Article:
The Mosque of Jerjis is believed by Muslims to be the burial place of Jerjis (known in Christianity as Saint George). It is made of marble with beautiful reliefs and was last renovated in 1393. The explorer Ibn Jubair mentioned it in the 12th century, and it is believed also to embrace the tomb of Al-Hur bin Yousif. The court of the ruler at the time of Ummaveet (Bany ummayya) is thought to be not far from this mosque.
On July 27, 2014, the Jerjis Mosque was destroyed by Islamic State.
Mashad Yahya Abul Kassem
On the right bank of the Tigris, it is known for its conical dome, decorative brickwork and calligraphy engraved in Mosul blue marble, 13th century.
On July 23, 2014, the Mashad Yahya Abul Kassem shrine was destroyed by Islamic State.
Qara Serai (The Black Palace)
Qara Serai are the remnants of the 13th-century palace of Sultan Badruddin Lu'lu'. It was the court of the ruler of Mosul at the time of Uthmaneets. The Turkish meaning of the name is "black palace". The place was famous at the time when the Jaleeli dynasty ruled Mosul early in the 18th century; the Persians invaded Kurdistan and progressed towards Mosul, besieging the city. However, the city resisted and after a long siege, Nader Shah decided to turn back without invading the city. Command and control was based here.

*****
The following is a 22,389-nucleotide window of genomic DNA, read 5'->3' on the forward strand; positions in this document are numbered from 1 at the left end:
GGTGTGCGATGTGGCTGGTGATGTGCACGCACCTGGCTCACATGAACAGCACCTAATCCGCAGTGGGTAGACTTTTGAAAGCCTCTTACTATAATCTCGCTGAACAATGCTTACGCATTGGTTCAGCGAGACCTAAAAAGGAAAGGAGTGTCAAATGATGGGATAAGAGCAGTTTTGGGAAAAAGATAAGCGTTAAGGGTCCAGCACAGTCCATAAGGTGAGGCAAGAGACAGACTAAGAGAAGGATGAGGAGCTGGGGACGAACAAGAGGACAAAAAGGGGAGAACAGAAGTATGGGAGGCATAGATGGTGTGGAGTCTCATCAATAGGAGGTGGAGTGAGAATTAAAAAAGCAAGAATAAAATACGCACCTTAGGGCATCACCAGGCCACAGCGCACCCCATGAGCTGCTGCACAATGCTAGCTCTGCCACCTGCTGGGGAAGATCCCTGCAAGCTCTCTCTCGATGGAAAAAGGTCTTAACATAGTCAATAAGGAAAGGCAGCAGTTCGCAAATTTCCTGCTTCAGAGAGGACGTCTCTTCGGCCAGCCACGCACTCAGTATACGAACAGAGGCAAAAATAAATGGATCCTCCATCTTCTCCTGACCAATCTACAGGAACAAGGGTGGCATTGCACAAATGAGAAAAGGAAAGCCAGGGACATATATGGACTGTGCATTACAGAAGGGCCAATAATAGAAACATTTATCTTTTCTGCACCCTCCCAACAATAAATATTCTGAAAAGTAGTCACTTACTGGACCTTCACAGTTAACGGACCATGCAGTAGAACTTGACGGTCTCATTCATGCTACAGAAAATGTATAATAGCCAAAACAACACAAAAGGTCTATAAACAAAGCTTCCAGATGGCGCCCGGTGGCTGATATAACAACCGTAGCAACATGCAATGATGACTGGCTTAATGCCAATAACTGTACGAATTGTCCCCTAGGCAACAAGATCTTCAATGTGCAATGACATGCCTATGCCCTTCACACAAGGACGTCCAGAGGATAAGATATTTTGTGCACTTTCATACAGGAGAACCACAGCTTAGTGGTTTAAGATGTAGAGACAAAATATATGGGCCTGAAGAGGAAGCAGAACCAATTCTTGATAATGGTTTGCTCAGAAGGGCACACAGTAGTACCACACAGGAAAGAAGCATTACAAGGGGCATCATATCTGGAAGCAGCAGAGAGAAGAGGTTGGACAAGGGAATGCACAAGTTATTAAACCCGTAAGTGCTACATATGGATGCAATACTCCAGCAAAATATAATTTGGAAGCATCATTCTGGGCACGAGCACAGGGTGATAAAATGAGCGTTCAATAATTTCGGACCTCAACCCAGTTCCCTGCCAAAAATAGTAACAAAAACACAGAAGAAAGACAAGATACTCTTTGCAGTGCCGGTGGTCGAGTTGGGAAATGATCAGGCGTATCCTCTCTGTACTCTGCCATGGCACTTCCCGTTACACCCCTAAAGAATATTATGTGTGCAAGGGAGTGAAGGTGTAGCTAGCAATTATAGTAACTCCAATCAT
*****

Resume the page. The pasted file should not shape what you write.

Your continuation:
Prophet Seth Shrine
Prophet Daniel Shrine
Hamou Qado Mosque
- "Iraq Significant Site 047 - Mosul - Minaret of the Great Mosque of Nur al-Din and Mosque al-Nuri". cchag.org.
- "ISIS destroys Mosque of Biblical Jonah, Prophet Yunus". IraqiNews.com. 24 July 2014. Retrieved 24 July 2014.
- "ISIS militants blow up Prophet Jonas' tomb in Iraq". RT. 25 July 2014.
- "Islamic State destroys ancient Mosul mosque, the third in a week". theguardian.com. 27 July 2014. Retrieved 27 July 2014.
- "ISIL destroys Mashad Yahya Abul Kassem mosque located west of Mosul". iraqinews.com. 23 July 2014. Retrieved 23 July 2014.
- "ISIS destroys Prophet Sheth shrine in Mosul". Al Arabiya News. 26 July 2014.
- Clark, Heather (27 July 2014). "Muslim Militants Blow Up Tombs of Biblical Jonah, Daniel in Iraq". Christian News Network. Retrieved 28 July 2014.
Al-Sumaria News also reported on Thursday that local Mosul official Zuhair al-Chalabi told the outlet that ISIS likewise “implanted explosives around Prophet Daniel’s tomb in Mosul and blasted it, leading to its destruction.”
- Hafiz, Yasmine. "ISIS Destroys Jonah's Tomb in Mosul, Iraq, As Militant Violence Continues". The Huffington Post. Retrieved 28 July 2014.
The tomb of Daniel, a man revered by Muslims as a prophet though unlike Jonah, he is not mentioned in the Quran, has also been reportedly destroyed. Al-Arabiya reports that Zuhair al-Chalabi, a local Mosul official, told Al-Samaria News that “ISIS implanted explosives around Prophet Daniel’s tomb in Mosul and blasted it, leading to its destruction."
- "ISIS destroys beloved mosque in central Mosul". Rudaw.
- Gianluca Mezzofiore. "Iraq: Isis destroys 19th century Ottoman mosque in central Mosul". International Business Times UK.
Media related to Mosques in Mosul at Wikimedia Commons